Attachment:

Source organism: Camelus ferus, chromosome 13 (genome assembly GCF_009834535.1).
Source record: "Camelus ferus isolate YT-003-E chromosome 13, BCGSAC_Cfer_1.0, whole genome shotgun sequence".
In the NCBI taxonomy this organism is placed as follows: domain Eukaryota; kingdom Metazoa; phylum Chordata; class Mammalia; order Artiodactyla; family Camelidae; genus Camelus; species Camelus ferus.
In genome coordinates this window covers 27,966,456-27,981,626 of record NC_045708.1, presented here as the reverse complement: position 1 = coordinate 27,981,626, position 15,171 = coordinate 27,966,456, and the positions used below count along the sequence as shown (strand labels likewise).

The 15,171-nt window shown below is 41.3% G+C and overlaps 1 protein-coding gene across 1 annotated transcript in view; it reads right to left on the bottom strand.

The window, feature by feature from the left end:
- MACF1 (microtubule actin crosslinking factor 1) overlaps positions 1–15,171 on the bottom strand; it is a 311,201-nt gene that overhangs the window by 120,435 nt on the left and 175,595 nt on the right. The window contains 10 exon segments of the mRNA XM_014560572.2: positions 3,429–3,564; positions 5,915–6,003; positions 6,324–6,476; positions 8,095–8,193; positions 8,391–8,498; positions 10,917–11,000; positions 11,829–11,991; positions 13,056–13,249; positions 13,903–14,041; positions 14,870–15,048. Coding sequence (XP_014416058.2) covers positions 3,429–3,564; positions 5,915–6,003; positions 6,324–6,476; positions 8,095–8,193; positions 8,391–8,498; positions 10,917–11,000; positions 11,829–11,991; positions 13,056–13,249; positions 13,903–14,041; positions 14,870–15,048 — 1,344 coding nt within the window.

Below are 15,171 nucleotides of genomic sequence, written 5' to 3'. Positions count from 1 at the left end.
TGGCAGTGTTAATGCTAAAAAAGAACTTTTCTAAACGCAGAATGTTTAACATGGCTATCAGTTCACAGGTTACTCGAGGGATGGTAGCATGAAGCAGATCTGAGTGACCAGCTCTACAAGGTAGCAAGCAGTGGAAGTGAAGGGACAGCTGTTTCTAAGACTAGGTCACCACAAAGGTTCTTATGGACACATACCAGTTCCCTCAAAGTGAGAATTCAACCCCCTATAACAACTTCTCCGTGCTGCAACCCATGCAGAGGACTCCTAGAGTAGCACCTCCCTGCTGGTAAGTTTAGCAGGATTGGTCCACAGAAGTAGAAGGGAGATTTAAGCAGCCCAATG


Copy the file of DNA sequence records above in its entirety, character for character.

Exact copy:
Source organism: Camelus ferus, chromosome 13 (genome assembly GCF_009834535.1).
Source record: "Camelus ferus isolate YT-003-E chromosome 13, BCGSAC_Cfer_1.0, whole genome shotgun sequence".
In the NCBI taxonomy this organism is placed as follows: domain Eukaryota; kingdom Metazoa; phylum Chordata; class Mammalia; order Artiodactyla; family Camelidae; genus Camelus; species Camelus ferus.
In genome coordinates this window covers 27,966,456-27,981,626 of record NC_045708.1, presented here as the reverse complement: position 1 = coordinate 27,981,626, position 15,171 = coordinate 27,966,456, and the positions used below count along the sequence as shown (strand labels likewise).

The 15,171-nt window shown below is 41.3% G+C and overlaps 1 protein-coding gene across 1 annotated transcript in view; it reads right to left on the bottom strand.

The window, feature by feature from the left end:
- MACF1 (microtubule actin crosslinking factor 1) overlaps positions 1–15,171 on the bottom strand; it is a 311,201-nt gene that overhangs the window by 120,435 nt on the left and 175,595 nt on the right. The window contains 10 exon segments of the mRNA XM_014560572.2: positions 3,429–3,564; positions 5,915–6,003; positions 6,324–6,476; positions 8,095–8,193; positions 8,391–8,498; positions 10,917–11,000; positions 11,829–11,991; positions 13,056–13,249; positions 13,903–14,041; positions 14,870–15,048. Coding sequence (XP_014416058.2) covers positions 3,429–3,564; positions 5,915–6,003; positions 6,324–6,476; positions 8,095–8,193; positions 8,391–8,498; positions 10,917–11,000; positions 11,829–11,991; positions 13,056–13,249; positions 13,903–14,041; positions 14,870–15,048 — 1,344 coding nt within the window.

Below are 15,171 nucleotides of genomic sequence, written 5' to 3'. Positions count from 1 at the left end.
TGGCAGTGTTAATGCTAAAAAAGAACTTTTCTAAACGCAGAATGTTTAACATGGCTATCAGTTCACAGGTTACTCGAGGGATGGTAGCATGAAGCAGATCTGAGTGACCAGCTCTACAAGGTAGCAAGCAGTGGAAGTGAAGGGACAGCTGTTTCTAAGACTAGGTCACCACAAAGGTTCTTATGGACACATACCAGTTCCCTCAAAGTGAGAATTCAACCCCCTATAACAACTTCTCCGTGCTGCAACCCATGCAGAGGACTCCTAGAGTAGCACCTCCCTGCTGGTAAGTTTAGCAGGATTGGTCCACAGAAGTAGAAGGGAGATTTAAGCAGCCCAATG